After that, I’d just start editing at the beginning, go through to the end, then stop. I’d probably send the edited pages to the client in batches of seventy-five or so as I finished them, if only to make sure I was on the right track.

Of course, in real life, I couldn’t do this. I’m currently booked into next year, and any decent professional editor would be booked months in advance. You’ve just got to plan ahead.

Q: Can you over-edit? What might be telltale signs of this happening?

DK: I think it can be done, especially if you’re sending a manuscript off for the first time. The temptation to fuss is almost overwhelming. But when you start changing things, then changing them back on your next pass, you’ve probably hit the point of diminishing returns.

Q: What is R.U.E., and what do we need to know about it?

DK: Resist the Urge to Explain. It’s a simple mnemonic that captures the most common editing mistake – explaining elements of your story that you should show to your readers. When you’re first starting out, it’s hard to trust your writing to convey what you need to convey. There’s a tremendous temptation to tell your readers what you want them to know. If you bear R.U.E. in mind, the temptation’s a little easier to resist.

Q: Is showing always better than telling? When isn’t it?

DK: Showing is almost always better than telling, if only because it engages your readers’ imaginations and so gets them involved in the story.

Having said that, it is possible to take showing too far. I’ve had a few clients who have absolutely refused to use narrative summary, writing nothing that was not a scene. The result was a little breathless, with essentially nonstop action in relatively short bursts. An occasional paragraph of narrative summary describing events that happened between scenes gave the stories a depth and expansiveness that they needed. And if you should doubt the power of narrative summary in storytelling, remember that Harry Potter and the Sorcerer’s Stone began with nearly a full chapter of narrative summary. And J. K. Rowling is now richer than the queen.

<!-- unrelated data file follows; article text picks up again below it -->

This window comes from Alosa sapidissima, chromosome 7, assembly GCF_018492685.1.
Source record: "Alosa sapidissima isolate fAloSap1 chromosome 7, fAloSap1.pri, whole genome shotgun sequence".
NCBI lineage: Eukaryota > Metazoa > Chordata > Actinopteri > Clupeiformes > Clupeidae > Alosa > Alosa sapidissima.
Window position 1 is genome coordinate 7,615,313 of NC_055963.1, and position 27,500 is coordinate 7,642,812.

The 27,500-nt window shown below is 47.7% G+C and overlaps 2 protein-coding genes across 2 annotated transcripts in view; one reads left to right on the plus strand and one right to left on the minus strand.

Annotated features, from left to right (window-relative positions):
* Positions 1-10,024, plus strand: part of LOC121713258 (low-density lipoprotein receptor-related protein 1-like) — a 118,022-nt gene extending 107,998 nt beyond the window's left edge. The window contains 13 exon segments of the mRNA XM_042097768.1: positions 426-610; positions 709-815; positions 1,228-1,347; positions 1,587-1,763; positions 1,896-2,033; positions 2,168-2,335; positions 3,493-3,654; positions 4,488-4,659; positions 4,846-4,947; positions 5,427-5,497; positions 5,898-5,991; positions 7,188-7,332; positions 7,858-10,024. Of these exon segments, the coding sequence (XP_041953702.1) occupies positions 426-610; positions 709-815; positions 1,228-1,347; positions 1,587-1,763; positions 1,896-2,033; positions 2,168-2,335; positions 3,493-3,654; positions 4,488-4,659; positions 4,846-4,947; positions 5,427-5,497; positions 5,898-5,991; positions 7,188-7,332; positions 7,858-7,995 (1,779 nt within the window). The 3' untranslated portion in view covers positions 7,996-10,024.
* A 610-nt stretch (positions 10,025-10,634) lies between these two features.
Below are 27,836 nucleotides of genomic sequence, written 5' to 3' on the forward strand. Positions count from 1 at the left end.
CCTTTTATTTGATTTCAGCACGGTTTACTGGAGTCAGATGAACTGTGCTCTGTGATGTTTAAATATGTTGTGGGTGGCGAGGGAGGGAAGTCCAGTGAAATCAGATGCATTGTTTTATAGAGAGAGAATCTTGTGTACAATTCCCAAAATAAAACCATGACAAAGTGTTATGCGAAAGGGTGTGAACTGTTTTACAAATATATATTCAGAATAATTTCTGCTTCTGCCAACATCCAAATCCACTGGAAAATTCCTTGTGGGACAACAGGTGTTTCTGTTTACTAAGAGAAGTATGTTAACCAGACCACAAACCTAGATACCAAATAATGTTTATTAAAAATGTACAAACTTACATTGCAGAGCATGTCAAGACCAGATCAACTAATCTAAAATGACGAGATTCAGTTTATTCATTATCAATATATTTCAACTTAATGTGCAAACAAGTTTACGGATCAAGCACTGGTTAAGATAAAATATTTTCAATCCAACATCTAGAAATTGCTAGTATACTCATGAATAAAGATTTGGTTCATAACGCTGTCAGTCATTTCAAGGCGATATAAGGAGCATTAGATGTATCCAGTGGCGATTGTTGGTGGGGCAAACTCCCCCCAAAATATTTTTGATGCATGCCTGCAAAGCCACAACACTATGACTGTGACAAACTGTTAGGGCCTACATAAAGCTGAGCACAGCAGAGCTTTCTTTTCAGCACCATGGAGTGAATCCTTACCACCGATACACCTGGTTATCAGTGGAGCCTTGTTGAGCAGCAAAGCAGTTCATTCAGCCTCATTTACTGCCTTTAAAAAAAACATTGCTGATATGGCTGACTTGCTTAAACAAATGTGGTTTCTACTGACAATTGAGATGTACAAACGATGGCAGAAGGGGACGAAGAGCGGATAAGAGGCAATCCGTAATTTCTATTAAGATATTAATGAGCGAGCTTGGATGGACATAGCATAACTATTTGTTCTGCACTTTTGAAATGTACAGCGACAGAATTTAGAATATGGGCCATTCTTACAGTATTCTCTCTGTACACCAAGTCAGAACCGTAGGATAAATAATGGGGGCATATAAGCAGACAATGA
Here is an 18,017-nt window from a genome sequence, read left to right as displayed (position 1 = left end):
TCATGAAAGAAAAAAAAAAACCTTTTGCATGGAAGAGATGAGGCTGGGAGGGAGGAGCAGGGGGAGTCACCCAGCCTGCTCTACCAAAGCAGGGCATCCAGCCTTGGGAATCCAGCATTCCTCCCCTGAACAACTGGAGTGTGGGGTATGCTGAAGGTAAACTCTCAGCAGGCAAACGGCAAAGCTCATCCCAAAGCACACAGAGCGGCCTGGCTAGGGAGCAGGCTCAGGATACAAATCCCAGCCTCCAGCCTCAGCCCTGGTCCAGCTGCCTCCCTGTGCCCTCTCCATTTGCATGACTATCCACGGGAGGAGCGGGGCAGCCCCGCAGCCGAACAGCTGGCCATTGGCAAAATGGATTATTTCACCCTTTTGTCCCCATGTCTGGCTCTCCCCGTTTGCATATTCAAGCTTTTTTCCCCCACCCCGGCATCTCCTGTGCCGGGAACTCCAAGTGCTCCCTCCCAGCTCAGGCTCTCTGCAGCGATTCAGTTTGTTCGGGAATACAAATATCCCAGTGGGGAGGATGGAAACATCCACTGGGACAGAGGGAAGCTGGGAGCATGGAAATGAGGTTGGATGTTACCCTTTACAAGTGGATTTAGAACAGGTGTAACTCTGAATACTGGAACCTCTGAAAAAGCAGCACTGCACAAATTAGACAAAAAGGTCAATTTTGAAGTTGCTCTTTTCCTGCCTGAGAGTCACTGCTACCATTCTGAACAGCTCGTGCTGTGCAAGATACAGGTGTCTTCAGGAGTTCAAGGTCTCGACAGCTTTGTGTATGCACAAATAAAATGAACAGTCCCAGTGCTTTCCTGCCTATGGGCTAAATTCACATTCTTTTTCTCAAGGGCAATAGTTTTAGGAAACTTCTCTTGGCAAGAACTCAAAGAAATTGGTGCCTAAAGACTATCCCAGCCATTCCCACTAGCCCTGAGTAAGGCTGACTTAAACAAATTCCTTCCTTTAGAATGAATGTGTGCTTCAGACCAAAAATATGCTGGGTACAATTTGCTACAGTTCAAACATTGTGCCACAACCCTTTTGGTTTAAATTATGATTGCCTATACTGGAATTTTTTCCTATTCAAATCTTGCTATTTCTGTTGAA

Q: Can you talk about how telling and showing emotion are different, how to catch lost opportunities in your manuscript, and why it’s important for reader investment to think about it?

DK: Showing’s always more critical when you’re expressing a key emotion. When you tell your readers what your characters are feeling, all your readers have is information. When you show your characters feeling what they feel, your readers will feel it along with them. That emotional connection is what storytelling is for.

Come back next week for part 2 of WU’s interview with professional editor Dave King, when we’ll discuss managing backstory, choosing a POV, adverbs, and the secret to good dialogue!

About Therese Walsh

Therese Walsh co-founded Writer Unboxed in 2006. Her second novel, The Moon Sisters, was named a Best Book of 2014 by Library Journal and BookRiot. Her debut, The Last Will of Moira Leahy, sold to Random House in a two-book deal in 2008, was named one of January Magazine’s Best Books, and was a Target Breakout Book. She's never been published with a lit magazine, but LOST's Carlton Cuse liked her Twitter haiku best and that made her pretty happy.